The Hill

With the Aid Battle Won in Washington, We Need to Help Ukraine Win the War’s Next Phase

Senior Fellow, Center on Europe and Eurasia
A soldier aims a rifle during a military drill in Kyiv Region, Ukraine. (Ukrinform via Getty Images)
A soldier aims a rifle during a military drill in Kyiv Region, Ukraine. (Ukrinform via Getty Images)

After more than 480 days, Congress has finally given the green light for desperately needed aid for Ukraine. After months of uncertainty, one could almost hear a collective sigh of relief coming from Ukrainian soldiers serving on the front lines. Now that the political battle has been won in Washington, it is time to focus on the strategic battle taking place in Eastern Europe. 

Since Russia’s large-scale invasion of Ukraine in February 2022, the war has been one of ups and downs for both sides. Rapid Russian advances in the early months of the war were partially rolled back by Ukraine in the second half of 2022. Expectations for a Ukrainian counteroffensive in 2023 were high, but the counteroffensive fell short. On the sea, Ukraine’s unexpected success has destroyed almost a third of the Russia’s Black Sea Fleet. In the meantime, Russia has made small but tactically important advances on the front lines. 

Even with the difficulties Ukraine has last year with its counteroffensive, it was never an excuse to end support. On the contrary, it meant that we needed to double our efforts to learn from mistakes, keep the weapons flowing and the training going and prepare Ukraine for the war’s next phase.  

With the new injection of funding, that next phase begins now. 

There are four things that the United States must do immediately to help Ukraine change the dynamics of the conflict and usher in a new phase of the war.  

The top priority must be rushing the delivery of the weapons and munitions needed to stabilize the front lines. Months of delays from Congress have taken a toll on Ukraine’s fighting positions. Not only are the Ukrainians running out of artillery shells, I learned during a recent visit to Ukraine that soldiers are also rationing ammunition for their rifles. This is unacceptable and needs to be remedied quickly. 

The Ukrainians also need help securing the skies. In simple terms, this means more air defense systems. Ukraine has been running low on the interceptors used to shoot down Russian missiles and Iranian drones. Furthermore, Ukraine has only ever been given enough air defense assets to protect major cities like Kyiv and Odesa. This leaves millions of Ukrainians living in other major cities across the country vulnerable to indiscriminate Russian air strikes.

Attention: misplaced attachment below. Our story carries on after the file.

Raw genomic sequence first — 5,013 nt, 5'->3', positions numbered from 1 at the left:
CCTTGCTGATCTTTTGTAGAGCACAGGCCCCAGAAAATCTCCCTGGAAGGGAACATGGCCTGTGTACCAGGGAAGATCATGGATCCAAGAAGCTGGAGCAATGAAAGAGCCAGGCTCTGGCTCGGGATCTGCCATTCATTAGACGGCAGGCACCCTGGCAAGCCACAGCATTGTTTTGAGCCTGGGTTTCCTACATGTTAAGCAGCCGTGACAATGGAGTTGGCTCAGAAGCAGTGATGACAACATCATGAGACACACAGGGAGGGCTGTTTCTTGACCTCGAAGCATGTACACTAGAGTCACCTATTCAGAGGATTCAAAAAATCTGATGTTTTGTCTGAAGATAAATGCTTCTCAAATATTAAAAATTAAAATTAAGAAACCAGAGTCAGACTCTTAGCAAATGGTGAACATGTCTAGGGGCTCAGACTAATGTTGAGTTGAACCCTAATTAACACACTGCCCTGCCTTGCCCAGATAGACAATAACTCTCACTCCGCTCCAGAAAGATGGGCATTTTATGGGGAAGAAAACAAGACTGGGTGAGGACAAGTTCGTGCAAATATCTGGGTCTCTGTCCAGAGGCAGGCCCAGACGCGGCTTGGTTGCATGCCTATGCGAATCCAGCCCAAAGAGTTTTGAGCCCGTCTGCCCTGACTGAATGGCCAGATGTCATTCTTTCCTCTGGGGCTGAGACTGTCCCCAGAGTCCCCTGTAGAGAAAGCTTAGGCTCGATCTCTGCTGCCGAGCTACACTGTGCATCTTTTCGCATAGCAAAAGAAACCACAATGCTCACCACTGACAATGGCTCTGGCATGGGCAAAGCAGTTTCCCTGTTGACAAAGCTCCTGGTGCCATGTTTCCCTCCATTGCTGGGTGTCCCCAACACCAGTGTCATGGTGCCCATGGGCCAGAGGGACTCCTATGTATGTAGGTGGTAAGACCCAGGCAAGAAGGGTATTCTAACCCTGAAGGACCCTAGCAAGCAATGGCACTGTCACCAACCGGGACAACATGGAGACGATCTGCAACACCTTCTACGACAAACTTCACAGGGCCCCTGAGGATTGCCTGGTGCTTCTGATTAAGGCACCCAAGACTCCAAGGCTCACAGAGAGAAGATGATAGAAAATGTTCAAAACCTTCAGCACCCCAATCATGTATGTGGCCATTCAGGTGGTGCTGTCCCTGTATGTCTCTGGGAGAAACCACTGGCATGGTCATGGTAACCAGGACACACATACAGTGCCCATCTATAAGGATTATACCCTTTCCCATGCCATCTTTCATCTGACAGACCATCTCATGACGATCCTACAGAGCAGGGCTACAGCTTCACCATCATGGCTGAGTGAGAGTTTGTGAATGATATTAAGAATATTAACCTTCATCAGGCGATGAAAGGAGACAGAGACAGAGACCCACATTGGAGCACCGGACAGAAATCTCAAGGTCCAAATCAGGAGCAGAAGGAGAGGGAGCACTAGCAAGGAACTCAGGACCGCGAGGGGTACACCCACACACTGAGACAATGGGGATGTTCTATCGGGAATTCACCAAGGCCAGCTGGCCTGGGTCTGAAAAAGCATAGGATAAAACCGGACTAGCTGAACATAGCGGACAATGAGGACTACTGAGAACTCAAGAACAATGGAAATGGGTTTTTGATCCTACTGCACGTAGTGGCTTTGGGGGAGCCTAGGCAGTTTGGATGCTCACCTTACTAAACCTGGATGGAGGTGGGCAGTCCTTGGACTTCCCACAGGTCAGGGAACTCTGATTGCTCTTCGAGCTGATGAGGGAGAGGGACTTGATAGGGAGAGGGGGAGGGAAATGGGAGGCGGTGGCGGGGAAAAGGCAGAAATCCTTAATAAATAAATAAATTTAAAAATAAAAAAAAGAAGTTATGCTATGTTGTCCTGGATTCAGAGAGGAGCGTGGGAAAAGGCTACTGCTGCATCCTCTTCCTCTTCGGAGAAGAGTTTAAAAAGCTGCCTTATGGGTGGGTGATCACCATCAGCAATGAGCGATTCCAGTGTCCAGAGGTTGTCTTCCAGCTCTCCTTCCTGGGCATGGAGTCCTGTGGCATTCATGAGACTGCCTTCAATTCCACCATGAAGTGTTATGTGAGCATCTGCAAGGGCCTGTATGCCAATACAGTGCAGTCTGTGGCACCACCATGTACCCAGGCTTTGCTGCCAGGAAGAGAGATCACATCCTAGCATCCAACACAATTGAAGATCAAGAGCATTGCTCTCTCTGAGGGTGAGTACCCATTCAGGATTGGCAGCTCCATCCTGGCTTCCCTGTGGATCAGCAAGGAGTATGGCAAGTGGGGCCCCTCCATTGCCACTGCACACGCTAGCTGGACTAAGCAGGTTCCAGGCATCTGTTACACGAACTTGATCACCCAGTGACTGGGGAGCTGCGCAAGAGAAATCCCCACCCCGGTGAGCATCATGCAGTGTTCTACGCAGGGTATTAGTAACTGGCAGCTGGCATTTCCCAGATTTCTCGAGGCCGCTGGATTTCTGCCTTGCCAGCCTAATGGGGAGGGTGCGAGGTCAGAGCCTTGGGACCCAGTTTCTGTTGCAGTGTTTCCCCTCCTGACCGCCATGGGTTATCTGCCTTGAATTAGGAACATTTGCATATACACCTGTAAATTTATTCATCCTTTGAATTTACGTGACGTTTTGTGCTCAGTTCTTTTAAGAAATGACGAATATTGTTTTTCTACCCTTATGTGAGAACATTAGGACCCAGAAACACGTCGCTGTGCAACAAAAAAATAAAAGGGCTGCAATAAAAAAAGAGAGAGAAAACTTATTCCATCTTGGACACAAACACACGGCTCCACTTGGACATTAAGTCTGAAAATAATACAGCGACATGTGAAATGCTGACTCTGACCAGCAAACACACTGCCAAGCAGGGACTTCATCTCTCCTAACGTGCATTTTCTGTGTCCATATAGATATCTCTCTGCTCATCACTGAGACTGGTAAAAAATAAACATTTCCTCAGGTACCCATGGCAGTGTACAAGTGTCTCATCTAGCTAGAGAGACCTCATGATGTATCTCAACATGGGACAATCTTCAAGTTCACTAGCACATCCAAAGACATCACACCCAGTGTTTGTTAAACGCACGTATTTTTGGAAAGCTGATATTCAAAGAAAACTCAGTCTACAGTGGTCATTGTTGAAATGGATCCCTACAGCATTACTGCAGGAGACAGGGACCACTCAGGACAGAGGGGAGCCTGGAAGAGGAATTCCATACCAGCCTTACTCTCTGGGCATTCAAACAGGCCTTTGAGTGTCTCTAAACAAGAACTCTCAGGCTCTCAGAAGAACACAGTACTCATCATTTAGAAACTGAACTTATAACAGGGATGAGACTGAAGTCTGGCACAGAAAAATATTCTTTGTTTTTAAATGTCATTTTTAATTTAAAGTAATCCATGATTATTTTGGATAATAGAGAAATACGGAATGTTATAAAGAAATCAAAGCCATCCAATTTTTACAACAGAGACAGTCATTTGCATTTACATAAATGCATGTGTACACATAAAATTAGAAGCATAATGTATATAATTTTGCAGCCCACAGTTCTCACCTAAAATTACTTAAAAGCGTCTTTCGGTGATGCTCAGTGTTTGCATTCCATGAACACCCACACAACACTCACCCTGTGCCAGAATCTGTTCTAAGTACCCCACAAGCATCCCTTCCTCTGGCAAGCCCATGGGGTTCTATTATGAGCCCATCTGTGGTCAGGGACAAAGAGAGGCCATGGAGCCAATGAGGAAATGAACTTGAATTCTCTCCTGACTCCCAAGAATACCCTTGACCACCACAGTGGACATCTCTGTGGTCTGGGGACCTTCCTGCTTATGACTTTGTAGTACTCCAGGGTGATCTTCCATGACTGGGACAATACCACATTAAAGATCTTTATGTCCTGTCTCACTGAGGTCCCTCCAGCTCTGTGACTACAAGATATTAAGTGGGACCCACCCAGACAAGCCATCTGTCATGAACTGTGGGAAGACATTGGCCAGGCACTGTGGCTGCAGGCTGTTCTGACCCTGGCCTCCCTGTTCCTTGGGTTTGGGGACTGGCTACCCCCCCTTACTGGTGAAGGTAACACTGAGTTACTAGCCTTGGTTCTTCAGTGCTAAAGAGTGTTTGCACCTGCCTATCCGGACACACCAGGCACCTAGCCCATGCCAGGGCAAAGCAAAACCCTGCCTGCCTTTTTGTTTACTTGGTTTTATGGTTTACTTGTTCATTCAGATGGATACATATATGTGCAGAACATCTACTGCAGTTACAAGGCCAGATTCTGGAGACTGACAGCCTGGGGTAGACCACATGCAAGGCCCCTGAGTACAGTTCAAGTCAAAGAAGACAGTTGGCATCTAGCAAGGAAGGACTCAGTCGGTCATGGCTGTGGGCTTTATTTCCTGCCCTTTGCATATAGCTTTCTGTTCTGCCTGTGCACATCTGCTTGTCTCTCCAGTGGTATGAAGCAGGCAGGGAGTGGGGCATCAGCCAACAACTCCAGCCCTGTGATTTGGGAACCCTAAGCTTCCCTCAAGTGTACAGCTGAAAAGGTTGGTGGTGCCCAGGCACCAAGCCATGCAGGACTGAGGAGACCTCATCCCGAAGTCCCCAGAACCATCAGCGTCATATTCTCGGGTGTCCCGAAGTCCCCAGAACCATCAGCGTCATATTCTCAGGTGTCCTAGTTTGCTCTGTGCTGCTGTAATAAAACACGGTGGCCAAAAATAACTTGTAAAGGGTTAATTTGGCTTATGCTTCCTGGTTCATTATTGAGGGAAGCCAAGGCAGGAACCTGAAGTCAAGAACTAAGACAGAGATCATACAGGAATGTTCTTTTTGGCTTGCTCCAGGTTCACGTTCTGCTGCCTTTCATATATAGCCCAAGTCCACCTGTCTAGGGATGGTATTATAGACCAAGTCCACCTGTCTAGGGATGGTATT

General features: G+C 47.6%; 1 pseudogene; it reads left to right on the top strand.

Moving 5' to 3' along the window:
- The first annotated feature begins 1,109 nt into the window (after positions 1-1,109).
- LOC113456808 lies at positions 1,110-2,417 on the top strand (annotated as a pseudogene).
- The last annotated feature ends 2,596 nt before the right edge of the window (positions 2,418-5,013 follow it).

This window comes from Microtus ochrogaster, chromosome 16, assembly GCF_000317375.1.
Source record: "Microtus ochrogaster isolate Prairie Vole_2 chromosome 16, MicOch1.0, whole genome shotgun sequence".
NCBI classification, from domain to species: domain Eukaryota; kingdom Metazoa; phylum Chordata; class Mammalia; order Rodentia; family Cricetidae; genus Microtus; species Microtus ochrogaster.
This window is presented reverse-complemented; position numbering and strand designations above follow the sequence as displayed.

Ukrainian forces on the front lines also lack the proper protection from the skies. This was one of the main reasons why Ukraine’s counteroffensive last summer stalled. There is no point in Western countries keeping advanced air defense systems locked away in storage thousands of miles from where they are desperately needed. 

It is also time to give Kyiv the weapons needed to strike deep inside Russian occupied Ukraine, in places like Crimea. No Russian port or airbase should be off limits. Furthermore, the White House needs to stop being squeamish about Ukraine hitting targets inside the Russian Federation that directly support Moscow’s war machine. Specifically, Ukraine urgently needs significant number of long-range weapons such as MGM-140 Army Tactical Missile System (ATACMS), which has a range of 190 miles.  

Another important point that is often overlooked is the need to scale up the size of the basic training of the Ukrainian armed forces. The Ukrainian government recently passed a law reducing the age of conscription from 27 to 25. This could lead to the creation of a much-needed larger Ukrainian army. Under existing programs, only tens of thousands of Ukrainian soldiers are trained every year at sites across Europe. This might seem like a lot, but it is not enough. The U.S. needs to lead efforts to see training scaled up drastically. It is likely that hundreds of thousands of new Ukrainian soldiers will need basic training over the coming years. Between the 32 members of NATO, a larger training mission should be achievable. 

Ukraine is fighting a war of national survival. Russia has shown no desire for peace talks. Aid to Ukraine is not charity. Russia is one of America’s top-geopolitical adversaries. A weakened Russia on the global stage makes America stronger. As Speaker Mike Johnson (R-La.) recently stated, Russia works in coordination with Iran and China against U.S. interests. One would also add North Korea and Hamas to that list.  

The additional U.S. aid, on top of Europe’s significant contributions, gives Ukraine new hope in the war. The ultimate goal should be setting the conditions in 2024 for Ukraine to launch another major counteroffensive sometime in early 2025. With the right policies this can happen. 

We must start wanting Ukraine to win this war more than we just hope that Russia is going to lose it.   

Now is the time to be bold.

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